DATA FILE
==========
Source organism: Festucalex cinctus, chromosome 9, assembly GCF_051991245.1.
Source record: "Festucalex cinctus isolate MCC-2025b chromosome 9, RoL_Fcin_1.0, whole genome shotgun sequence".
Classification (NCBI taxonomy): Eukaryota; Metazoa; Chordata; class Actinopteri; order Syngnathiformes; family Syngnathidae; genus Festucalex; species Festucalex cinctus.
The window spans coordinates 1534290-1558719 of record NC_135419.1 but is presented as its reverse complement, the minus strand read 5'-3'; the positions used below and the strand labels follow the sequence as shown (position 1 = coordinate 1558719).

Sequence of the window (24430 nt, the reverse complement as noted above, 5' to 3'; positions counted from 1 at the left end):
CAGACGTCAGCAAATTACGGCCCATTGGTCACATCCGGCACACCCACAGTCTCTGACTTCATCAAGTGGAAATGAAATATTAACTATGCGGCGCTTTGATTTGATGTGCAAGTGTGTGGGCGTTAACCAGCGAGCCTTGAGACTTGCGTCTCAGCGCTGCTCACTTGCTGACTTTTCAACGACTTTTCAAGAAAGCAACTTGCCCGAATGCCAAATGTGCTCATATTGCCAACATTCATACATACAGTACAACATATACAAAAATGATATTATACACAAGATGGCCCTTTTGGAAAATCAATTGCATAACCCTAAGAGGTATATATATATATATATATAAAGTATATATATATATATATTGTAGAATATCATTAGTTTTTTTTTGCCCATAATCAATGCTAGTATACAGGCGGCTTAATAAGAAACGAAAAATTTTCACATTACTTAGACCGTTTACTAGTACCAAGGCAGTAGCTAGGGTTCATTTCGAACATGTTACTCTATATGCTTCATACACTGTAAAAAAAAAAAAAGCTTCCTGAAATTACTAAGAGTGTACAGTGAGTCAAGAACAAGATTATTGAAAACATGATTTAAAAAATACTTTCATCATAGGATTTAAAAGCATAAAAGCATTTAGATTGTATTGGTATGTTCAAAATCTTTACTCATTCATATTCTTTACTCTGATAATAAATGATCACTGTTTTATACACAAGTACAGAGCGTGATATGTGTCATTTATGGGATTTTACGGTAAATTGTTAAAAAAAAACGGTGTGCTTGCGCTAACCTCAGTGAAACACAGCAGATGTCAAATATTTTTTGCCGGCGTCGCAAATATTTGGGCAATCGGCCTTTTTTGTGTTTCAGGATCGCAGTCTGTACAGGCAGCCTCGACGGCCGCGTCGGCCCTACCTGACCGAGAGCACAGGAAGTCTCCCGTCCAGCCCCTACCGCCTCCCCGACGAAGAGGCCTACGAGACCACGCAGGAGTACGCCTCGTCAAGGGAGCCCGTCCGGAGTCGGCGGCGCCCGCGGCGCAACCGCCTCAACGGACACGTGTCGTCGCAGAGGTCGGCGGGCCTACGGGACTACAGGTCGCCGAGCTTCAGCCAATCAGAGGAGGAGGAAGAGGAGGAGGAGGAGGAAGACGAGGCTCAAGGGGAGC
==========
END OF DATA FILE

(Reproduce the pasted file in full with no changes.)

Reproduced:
Source organism: Festucalex cinctus, chromosome 9, assembly GCF_051991245.1.
Source record: "Festucalex cinctus isolate MCC-2025b chromosome 9, RoL_Fcin_1.0, whole genome shotgun sequence".
Classification (NCBI taxonomy): Eukaryota; Metazoa; Chordata; class Actinopteri; order Syngnathiformes; family Syngnathidae; genus Festucalex; species Festucalex cinctus.
The window spans coordinates 1534290-1558719 of record NC_135419.1 but is presented as its reverse complement, the minus strand read 5'-3'; the positions used below and the strand labels follow the sequence as shown (position 1 = coordinate 1558719).

Sequence of the window (24430 nt, the reverse complement as noted above, 5' to 3'; positions counted from 1 at the left end):
CAGACGTCAGCAAATTACGGCCCATTGGTCACATCCGGCACACCCACAGTCTCTGACTTCATCAAGTGGAAATGAAATATTAACTATGCGGCGCTTTGATTTGATGTGCAAGTGTGTGGGCGTTAACCAGCGAGCCTTGAGACTTGCGTCTCAGCGCTGCTCACTTGCTGACTTTTCAACGACTTTTCAAGAAAGCAACTTGCCCGAATGCCAAATGTGCTCATATTGCCAACATTCATACATACAGTACAACATATACAAAAATGATATTATACACAAGATGGCCCTTTTGGAAAATCAATTGCATAACCCTAAGAGGTATATATATATATATATATAAAGTATATATATATATATATTGTAGAATATCATTAGTTTTTTTTTGCCCATAATCAATGCTAGTATACAGGCGGCTTAATAAGAAACGAAAAATTTTCACATTACTTAGACCGTTTACTAGTACCAAGGCAGTAGCTAGGGTTCATTTCGAACATGTTACTCTATATGCTTCATACACTGTAAAAAAAAAAAAAGCTTCCTGAAATTACTAAGAGTGTACAGTGAGTCAAGAACAAGATTATTGAAAACATGATTTAAAAAATACTTTCATCATAGGATTTAAAAGCATAAAAGCATTTAGATTGTATTGGTATGTTCAAAATCTTTACTCATTCATATTCTTTACTCTGATAATAAATGATCACTGTTTTATACACAAGTACAGAGCGTGATATGTGTCATTTATGGGATTTTACGGTAAATTGTTAAAAAAAAACGGTGTGCTTGCGCTAACCTCAGTGAAACACAGCAGATGTCAAATATTTTTTGCCGGCGTCGCAAATATTTGGGCAATCGGCCTTTTTTGTGTTTCAGGATCGCAGTCTGTACAGGCAGCCTCGACGGCCGCGTCGGCCCTACCTGACCGAGAGCACAGGAAGTCTCCCGTCCAGCCCCTACCGCCTCCCCGACGAAGAGGCCTACGAGACCACGCAGGAGTACGCCTCGTCAAGGGAGCCCGTCCGGAGTCGGCGGCGCCCGCGGCGCAACCGCCTCAACGGACACGTGTCGTCGCAGAGGTCGGCGGGCCTACGGGACTACAGGTCGCCGAGCTTCAGCCAATCAGAGGAGGAGGAAGAGGAGGAGGAGGAGGAAGACGAGGCTCAAGGGGAGC